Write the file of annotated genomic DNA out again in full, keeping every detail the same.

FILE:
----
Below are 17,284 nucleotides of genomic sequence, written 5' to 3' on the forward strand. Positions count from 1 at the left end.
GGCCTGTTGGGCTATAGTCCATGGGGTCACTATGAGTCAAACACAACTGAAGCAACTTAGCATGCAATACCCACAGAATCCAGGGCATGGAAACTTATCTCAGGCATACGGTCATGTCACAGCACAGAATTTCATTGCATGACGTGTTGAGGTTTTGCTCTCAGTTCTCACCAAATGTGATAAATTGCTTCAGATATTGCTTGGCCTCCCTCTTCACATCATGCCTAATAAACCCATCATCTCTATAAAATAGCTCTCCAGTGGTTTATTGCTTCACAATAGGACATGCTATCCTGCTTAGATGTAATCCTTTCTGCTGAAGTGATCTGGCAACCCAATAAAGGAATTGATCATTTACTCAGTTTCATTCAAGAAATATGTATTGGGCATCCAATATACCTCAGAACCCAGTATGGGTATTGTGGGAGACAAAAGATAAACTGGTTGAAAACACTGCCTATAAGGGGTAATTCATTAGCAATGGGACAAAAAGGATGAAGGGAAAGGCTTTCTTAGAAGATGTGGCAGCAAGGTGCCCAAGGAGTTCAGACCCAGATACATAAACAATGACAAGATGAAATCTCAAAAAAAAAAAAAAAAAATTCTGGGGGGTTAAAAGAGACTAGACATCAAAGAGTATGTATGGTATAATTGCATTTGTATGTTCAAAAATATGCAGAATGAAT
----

Below are 17,284 nucleotides of genomic sequence, written 5' to 3' on the forward strand. Positions count from 1 at the left end.
GGCCTGTTGGGCTATAGTCCATGGGGTCACTATGAGTCAAACACAACTGAAGCAACTTAGCATGCAATACCCACAGAATCCAGGGCATGGAAACTTATCTCAGGCATACGGTCATGTCACAGCACAGAATTTCATTGCATGACGTGTTGAGGTTTTGCTCTCAGTTCTCACCAAATGTGATAAATTGCTTCAGATATTGCTTGGCCTCCCTCTTCACATCATGCCTAATAAACCCATCATCTCTATAAAATAGCTCTCCAGTGGTTTATTGCTTCACAATAGGACATGCTATCCTGCTTAGATGTAATCCTTTCTGCTGAAGTGATCTGGCAACCCAATAAAGGAATTGATCATTTACTCAGTTTCATTCAAGAAATATGTATTGGGCATCCAATATACCTCAGAACCCAGTATGGGTATTGTGGGAGACAAAAGATAAACTGGTTGAAAACACTGCCTATAAGGGGTAATTCATTAGCAATGGGACAAAAAGGATGAAGGGAAAGGCTTTCTTAGAAGATGTGGCAGCAAGGTGCCCAAGGAGTTCAGACCCAGATACATAAACAATGACAAGATGAAATCTCAAAAAAAAAAAAAAAAAATTCTGGGGGGTTAAAAGAGACTAGACATCAAAGAGTATGTATGGTATAATTGCATTTGTATGTTCAAAAATATGCAGAATGAAT